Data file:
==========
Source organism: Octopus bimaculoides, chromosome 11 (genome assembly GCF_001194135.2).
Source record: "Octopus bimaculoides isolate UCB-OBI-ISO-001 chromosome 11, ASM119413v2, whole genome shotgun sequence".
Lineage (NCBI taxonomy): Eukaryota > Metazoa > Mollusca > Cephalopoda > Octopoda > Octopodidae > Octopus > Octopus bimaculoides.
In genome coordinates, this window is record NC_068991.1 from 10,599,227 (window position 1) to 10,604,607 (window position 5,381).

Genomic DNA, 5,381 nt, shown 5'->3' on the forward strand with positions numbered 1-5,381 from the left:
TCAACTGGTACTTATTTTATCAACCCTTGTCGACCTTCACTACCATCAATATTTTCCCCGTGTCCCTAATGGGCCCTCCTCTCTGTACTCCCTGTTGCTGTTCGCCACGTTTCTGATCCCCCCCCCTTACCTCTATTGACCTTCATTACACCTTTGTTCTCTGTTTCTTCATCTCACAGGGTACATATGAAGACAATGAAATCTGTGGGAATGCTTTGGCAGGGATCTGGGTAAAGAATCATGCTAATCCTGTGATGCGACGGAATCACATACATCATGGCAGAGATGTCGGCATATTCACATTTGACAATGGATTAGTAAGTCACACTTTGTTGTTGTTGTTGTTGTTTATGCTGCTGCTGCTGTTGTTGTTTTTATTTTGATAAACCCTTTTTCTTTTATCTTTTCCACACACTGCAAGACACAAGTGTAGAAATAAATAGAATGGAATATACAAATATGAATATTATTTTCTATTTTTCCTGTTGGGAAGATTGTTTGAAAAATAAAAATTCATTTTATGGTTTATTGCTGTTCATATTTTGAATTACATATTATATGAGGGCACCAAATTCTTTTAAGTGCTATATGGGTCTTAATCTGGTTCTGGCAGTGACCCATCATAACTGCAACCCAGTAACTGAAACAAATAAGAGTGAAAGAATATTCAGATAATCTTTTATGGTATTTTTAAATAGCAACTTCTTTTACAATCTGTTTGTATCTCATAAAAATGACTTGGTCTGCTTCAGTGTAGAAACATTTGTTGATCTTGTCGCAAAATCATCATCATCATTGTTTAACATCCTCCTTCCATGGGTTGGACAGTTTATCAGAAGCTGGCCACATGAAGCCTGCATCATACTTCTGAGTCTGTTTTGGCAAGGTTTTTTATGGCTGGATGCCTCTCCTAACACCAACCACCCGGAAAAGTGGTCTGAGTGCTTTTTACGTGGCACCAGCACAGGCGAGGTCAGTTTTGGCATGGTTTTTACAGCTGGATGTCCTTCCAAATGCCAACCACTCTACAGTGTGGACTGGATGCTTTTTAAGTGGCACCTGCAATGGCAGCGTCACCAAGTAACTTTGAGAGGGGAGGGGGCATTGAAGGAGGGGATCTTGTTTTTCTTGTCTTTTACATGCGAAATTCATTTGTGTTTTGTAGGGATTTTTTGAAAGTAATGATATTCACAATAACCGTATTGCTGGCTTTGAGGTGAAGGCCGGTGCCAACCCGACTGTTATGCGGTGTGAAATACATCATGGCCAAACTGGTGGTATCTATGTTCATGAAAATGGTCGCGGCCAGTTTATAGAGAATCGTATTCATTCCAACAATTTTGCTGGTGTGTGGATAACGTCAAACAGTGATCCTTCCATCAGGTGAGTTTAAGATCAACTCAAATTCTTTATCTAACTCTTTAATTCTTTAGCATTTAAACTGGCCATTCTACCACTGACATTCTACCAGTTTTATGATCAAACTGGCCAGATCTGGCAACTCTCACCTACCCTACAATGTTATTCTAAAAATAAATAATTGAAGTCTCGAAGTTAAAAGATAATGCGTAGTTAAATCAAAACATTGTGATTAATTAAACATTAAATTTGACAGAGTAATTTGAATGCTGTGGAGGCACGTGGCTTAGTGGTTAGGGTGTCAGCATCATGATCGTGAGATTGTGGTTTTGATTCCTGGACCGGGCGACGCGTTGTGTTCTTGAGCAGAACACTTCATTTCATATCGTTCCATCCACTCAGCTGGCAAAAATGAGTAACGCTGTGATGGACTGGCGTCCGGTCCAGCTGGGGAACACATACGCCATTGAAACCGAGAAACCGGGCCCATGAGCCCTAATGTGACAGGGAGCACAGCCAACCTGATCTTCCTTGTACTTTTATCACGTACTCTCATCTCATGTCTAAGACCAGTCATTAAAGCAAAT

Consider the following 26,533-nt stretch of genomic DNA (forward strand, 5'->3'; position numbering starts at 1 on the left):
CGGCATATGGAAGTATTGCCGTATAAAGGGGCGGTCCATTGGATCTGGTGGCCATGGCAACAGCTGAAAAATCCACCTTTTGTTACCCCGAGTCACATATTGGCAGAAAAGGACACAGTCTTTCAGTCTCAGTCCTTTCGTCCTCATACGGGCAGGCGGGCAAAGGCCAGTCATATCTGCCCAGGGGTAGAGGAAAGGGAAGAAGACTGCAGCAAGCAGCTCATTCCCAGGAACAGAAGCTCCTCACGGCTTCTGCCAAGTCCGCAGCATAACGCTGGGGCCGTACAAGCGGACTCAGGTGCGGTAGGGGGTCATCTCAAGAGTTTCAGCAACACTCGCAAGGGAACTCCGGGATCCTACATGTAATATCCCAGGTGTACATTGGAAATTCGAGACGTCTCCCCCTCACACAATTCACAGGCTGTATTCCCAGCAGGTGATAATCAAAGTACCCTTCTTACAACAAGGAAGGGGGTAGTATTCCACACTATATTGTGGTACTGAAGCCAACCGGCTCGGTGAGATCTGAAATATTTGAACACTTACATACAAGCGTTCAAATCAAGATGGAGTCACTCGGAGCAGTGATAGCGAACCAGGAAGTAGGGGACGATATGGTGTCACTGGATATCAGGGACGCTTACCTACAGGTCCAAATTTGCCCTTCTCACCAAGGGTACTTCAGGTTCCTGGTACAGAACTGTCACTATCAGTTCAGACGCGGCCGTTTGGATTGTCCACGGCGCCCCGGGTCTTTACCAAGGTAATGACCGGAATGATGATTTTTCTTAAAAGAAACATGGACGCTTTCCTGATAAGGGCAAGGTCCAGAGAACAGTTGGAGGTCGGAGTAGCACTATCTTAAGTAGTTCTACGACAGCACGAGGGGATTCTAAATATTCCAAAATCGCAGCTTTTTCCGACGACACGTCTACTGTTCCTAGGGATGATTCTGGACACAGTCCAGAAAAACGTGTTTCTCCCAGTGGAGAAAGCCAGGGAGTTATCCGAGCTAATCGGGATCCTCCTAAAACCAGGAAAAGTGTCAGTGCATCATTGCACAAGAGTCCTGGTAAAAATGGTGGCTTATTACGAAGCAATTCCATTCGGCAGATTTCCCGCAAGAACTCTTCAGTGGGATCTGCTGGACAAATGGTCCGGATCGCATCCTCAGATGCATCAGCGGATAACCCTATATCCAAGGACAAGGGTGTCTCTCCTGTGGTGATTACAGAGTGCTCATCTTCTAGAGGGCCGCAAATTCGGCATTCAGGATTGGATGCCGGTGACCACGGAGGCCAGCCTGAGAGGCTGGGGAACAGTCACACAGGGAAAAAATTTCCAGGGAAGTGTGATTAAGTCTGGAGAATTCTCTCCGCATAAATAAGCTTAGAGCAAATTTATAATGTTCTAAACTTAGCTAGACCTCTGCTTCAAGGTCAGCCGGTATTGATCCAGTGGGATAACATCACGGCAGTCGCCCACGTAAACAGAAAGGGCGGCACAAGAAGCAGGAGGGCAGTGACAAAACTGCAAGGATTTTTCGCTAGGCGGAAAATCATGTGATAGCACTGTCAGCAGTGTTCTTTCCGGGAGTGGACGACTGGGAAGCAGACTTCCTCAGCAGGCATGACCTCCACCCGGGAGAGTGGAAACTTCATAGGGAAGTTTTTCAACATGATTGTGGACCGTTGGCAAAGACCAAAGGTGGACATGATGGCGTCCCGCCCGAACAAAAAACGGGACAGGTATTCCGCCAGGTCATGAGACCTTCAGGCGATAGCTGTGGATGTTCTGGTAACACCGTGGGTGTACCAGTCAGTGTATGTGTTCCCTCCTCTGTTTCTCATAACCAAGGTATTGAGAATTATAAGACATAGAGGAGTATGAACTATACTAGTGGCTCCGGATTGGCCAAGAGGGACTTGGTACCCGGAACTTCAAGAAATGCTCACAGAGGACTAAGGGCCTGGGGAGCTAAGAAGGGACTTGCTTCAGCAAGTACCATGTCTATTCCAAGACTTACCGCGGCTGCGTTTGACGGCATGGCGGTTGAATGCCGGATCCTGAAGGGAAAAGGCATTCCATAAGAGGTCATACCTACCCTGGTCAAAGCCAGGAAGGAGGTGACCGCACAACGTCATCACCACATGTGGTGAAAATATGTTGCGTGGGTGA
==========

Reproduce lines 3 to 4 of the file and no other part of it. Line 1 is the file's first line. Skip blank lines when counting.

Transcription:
Lineage (NCBI taxonomy): Eukaryota > Metazoa > Mollusca > Cephalopoda > Octopoda > Octopodidae > Octopus > Octopus bimaculoides.
In genome coordinates, this window is record NC_068991.1 from 10,599,227 (window position 1) to 10,604,607 (window position 5,381).